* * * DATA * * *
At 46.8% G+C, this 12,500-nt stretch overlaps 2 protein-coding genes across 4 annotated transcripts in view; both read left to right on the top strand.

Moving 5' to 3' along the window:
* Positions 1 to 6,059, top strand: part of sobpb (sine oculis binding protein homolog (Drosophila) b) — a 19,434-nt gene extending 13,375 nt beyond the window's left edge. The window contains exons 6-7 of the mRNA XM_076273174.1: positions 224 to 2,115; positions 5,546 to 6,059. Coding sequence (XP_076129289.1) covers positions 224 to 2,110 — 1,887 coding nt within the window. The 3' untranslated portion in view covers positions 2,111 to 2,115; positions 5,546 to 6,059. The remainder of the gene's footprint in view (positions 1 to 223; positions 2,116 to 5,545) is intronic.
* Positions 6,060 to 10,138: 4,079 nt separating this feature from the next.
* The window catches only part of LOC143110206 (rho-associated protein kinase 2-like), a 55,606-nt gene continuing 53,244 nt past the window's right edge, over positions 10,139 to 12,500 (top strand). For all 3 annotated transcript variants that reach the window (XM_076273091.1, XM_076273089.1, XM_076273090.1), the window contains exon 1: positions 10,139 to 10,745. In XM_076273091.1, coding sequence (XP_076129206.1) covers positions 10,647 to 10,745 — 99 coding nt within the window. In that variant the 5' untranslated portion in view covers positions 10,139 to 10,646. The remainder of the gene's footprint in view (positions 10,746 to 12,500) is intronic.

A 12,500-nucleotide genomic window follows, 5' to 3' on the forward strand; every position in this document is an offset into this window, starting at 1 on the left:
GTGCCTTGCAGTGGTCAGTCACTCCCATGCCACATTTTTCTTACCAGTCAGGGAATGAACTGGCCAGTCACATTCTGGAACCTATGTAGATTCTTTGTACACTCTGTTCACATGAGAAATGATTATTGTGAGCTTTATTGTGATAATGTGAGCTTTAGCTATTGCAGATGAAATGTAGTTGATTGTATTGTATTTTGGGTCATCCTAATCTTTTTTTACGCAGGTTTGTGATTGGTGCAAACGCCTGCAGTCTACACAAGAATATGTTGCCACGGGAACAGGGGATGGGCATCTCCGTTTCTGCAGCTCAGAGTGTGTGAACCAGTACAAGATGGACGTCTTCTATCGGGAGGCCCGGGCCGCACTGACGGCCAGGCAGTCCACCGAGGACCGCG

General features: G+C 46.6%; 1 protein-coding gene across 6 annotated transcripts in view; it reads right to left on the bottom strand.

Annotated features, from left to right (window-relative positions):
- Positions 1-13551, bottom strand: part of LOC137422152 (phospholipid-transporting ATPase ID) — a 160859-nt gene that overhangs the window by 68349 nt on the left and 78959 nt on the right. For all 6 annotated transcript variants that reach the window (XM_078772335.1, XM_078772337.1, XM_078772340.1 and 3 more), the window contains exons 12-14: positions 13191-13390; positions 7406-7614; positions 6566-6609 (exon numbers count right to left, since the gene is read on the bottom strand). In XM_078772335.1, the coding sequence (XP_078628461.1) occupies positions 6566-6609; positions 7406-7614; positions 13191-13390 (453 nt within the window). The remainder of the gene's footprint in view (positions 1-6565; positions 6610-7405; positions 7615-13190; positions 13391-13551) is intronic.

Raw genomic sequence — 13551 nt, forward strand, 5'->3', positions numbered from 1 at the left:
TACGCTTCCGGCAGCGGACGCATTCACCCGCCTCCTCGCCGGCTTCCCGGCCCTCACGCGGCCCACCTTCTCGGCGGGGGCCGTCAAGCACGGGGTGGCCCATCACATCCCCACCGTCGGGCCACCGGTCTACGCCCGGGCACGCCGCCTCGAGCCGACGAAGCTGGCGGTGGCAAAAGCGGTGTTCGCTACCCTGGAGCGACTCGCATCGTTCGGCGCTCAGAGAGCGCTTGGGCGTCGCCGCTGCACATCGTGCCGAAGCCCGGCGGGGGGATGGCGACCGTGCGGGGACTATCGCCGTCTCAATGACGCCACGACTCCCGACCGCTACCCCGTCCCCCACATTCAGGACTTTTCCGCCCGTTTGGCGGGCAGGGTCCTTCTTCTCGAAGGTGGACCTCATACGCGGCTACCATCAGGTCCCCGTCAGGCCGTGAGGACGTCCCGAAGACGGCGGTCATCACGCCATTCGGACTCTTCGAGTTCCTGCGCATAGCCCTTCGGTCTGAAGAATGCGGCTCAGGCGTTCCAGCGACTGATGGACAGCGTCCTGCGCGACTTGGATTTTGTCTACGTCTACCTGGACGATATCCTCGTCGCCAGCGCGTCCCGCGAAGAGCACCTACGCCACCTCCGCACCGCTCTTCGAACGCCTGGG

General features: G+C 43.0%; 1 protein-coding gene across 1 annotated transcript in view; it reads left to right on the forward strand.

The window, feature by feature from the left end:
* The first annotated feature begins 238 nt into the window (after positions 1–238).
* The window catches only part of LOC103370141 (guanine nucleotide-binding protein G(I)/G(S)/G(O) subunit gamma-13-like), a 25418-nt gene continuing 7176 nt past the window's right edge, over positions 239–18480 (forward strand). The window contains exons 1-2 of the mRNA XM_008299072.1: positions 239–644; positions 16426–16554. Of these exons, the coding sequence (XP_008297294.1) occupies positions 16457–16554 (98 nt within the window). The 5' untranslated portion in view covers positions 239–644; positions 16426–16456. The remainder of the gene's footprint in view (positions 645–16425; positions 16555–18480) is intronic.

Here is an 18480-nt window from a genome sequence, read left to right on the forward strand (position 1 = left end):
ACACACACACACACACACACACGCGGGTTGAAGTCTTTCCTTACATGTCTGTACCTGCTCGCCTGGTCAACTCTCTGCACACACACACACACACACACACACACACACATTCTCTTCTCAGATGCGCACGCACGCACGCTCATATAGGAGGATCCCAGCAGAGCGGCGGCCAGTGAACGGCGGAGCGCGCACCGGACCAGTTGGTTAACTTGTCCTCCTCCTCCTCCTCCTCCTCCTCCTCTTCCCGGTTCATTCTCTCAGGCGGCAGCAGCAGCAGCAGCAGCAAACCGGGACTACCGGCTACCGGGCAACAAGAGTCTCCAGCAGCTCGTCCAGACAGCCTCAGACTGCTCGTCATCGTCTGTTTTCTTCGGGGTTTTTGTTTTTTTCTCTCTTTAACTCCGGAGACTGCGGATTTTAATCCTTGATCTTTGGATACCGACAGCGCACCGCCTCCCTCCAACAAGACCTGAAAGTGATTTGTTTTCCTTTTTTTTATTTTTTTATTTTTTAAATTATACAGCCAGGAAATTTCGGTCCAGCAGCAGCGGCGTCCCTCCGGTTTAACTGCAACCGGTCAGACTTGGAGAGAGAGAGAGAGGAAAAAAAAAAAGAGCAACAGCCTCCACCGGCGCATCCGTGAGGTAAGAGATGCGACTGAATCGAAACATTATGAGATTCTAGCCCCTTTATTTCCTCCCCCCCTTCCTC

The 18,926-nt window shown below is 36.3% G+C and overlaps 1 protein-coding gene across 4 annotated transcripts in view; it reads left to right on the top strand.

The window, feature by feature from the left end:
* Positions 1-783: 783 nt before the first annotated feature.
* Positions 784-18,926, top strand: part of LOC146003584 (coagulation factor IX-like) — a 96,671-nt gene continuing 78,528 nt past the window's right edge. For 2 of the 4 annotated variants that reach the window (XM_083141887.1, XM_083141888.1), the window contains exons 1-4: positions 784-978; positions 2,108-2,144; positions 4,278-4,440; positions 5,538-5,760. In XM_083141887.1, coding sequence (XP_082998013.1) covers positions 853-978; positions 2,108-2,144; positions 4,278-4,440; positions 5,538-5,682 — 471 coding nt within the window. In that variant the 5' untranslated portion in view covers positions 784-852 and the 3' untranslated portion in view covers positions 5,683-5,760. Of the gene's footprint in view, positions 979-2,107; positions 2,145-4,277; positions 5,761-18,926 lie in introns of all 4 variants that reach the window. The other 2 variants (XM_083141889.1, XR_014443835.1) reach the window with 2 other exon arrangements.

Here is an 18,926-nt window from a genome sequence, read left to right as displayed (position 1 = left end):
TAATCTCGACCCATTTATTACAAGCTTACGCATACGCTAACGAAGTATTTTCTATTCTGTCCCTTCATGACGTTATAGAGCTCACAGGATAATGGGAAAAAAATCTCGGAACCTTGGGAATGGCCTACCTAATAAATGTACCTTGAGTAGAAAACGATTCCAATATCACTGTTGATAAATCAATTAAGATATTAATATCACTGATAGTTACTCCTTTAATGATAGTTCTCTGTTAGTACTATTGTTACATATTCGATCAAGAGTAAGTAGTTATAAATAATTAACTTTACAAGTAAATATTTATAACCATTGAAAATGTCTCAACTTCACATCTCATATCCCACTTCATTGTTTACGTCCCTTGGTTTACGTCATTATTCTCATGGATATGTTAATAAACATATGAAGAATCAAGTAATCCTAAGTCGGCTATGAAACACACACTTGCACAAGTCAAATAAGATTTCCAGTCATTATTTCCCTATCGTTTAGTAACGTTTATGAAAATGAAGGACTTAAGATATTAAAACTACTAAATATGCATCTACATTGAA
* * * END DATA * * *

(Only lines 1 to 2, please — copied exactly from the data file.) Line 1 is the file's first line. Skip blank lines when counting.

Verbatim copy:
At 46.8% G+C, this 12,500-nt stretch overlaps 2 protein-coding genes across 4 annotated transcripts in view; both read left to right on the top strand.

Moving 5' to 3' along the window: